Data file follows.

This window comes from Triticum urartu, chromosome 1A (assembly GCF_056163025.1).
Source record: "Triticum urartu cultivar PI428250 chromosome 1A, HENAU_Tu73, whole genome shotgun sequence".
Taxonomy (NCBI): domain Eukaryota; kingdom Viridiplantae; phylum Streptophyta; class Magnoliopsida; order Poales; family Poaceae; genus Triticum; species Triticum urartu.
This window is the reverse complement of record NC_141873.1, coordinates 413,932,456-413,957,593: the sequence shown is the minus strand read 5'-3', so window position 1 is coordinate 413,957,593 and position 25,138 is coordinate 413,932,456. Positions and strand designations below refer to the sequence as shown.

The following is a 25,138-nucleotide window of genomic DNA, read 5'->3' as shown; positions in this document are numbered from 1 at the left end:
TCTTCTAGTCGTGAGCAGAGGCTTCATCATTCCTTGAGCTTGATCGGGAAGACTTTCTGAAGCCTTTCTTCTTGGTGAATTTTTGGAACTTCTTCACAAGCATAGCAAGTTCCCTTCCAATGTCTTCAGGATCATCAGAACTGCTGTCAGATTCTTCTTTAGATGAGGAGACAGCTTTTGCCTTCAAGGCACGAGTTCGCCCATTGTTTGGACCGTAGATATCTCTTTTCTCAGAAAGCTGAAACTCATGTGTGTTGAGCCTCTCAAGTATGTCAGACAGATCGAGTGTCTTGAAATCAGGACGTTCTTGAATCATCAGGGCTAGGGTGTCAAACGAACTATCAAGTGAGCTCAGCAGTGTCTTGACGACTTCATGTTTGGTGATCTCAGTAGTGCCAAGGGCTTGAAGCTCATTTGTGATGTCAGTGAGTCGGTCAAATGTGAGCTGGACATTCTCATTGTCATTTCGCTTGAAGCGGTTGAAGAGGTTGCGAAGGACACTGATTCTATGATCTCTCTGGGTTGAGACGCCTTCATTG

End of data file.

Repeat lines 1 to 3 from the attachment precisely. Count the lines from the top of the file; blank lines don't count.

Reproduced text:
This window comes from Triticum urartu, chromosome 1A (assembly GCF_056163025.1).
Source record: "Triticum urartu cultivar PI428250 chromosome 1A, HENAU_Tu73, whole genome shotgun sequence".
Taxonomy (NCBI): domain Eukaryota; kingdom Viridiplantae; phylum Streptophyta; class Magnoliopsida; order Poales; family Poaceae; genus Triticum; species Triticum urartu.